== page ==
#1
Hi,

So i've been playing guitar for many years, and I've gotten to a level where I can attempt to play things like Protest the Hero and bands like that. Right now I'm playing in a jazz/funk band, but this band that plays more music that I really love (metal, hard rock, post-hardcore) invited me to come and play bass guitar because they like my musical ideas and already have two other guitar players.

So my question is this, would it be really detrimental to my playing to go and learn bass guitar at the same time? And I'd also like to know if my playing of electric guitar would help me at all with bass playing?
#2
You could always just play bass as if it was a guitar that's deeper and has bigger strings and frets.
Quote by aldo47
(i thought hot strings would make me finger faster.)
so i tried to set my strings on fire by putting a lighter on the high e string n it cut it so wtf??!!? i passed the lighter rrly slowly by it for less then a sec n then it snapped...
#3
To answer your first question:
I don't really think it would, if you kept consistently practicing both. Organizing it all so that you don't end up spending little time on one instrument is pretty important. Just look at the the two instruments equally.

And for the second question, sure it can help. Fretboard knowledge, fretboard technique, etc. Obviously, they're both different instruments, and each have different ways of approaching it, but the knowledge can be transferable.

Just don't make the same mistake I did when i took up singing. I spent way too much time singing and just noodling on the guitar, that my skill on the guitar has gone down the drain. Now I'm spending my time getting things back up to par!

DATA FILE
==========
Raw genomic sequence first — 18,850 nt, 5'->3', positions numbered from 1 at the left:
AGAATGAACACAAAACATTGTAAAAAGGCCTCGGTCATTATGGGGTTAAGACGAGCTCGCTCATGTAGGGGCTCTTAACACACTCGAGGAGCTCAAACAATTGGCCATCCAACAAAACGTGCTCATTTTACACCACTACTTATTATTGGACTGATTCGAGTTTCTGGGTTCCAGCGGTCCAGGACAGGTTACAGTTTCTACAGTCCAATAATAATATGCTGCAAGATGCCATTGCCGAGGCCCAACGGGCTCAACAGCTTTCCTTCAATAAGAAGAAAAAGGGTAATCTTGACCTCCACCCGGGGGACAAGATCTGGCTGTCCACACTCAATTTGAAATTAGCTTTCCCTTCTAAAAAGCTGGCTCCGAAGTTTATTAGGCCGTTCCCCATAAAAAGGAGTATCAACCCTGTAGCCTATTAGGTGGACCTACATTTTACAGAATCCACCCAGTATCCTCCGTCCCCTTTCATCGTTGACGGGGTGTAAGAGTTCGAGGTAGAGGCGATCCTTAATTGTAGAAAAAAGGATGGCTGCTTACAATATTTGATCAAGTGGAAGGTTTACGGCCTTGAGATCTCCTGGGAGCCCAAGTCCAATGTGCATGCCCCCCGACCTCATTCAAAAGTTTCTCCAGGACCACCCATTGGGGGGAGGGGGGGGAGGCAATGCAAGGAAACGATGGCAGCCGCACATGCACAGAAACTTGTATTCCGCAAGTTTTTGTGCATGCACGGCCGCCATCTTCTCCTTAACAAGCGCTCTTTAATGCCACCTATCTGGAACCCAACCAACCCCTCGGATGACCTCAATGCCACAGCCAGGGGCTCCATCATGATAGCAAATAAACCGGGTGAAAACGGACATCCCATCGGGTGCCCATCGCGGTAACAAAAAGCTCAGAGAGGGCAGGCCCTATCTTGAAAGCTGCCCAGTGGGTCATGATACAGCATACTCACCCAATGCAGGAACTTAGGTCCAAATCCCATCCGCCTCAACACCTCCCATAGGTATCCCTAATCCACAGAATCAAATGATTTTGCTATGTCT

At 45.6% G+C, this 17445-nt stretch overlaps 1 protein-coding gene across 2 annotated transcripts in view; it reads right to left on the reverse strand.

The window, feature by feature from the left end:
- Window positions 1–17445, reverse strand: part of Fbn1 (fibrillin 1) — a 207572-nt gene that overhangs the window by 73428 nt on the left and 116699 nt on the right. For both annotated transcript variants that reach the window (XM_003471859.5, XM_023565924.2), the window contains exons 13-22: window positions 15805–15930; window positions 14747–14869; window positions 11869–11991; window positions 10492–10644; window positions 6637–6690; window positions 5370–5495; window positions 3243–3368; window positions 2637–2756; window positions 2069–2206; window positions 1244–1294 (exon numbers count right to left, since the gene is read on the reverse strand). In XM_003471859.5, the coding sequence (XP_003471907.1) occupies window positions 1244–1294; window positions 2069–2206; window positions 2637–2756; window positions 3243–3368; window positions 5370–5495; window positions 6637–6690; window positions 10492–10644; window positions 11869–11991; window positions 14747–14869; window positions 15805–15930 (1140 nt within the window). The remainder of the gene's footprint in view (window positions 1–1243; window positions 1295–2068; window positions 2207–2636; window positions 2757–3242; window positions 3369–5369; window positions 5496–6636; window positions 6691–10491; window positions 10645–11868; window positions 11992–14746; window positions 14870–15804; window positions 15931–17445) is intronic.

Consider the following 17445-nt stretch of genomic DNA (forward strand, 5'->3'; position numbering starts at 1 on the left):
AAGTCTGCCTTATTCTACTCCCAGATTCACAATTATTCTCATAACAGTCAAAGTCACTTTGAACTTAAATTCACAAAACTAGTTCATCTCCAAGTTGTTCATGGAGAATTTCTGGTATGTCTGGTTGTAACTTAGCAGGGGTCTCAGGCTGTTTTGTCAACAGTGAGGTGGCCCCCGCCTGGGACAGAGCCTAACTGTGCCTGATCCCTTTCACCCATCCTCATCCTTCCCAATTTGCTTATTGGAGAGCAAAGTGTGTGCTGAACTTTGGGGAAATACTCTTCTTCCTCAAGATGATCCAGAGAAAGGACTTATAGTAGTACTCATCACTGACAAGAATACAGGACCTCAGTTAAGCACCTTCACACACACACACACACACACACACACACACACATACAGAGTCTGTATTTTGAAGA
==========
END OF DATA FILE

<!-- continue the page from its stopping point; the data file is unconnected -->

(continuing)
DANNY

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#4
The two instruments are highly complementary. It's not like taking up, say, saxophone, which involves totally different disciplines - there's no strict differences, only a heightened importance of rhythm and timing. In fact, you'll discover that learning on either can greatly improve your skill on the other.

I've never understood why bass is considered a different instrument.
It's a type of guitar, that's all, tailored to provide lower notes.

Both me and my other guitarist regularly play bass with various local bands and at our jam night, both out of necessity and simply because it's good fun. I've never practiced bass in my life, but I could give most of the bass players round here a run for their money (though believe me, you can spot a non-bass player a mile off after a two hour set - just look for the grimace of pain on their face). I've even played the odd tune on our bassist's upright at acoustic gigs, though that's a significantly different experience....


For any competent guitarist to call themselves a bass player, all they need is to spend a few hours figuring out a comfortable right-hand techniquue, and if possible to put aside time picking out basslines in their favourite songs and jamming along. Don't underestimate the importance of good timing/groove though - for those new to bass I always recommend watching the bass drum skin, and making sure your main notes fall right on the beat.
Last edited by kyle62 at Mar 29, 2009,
#5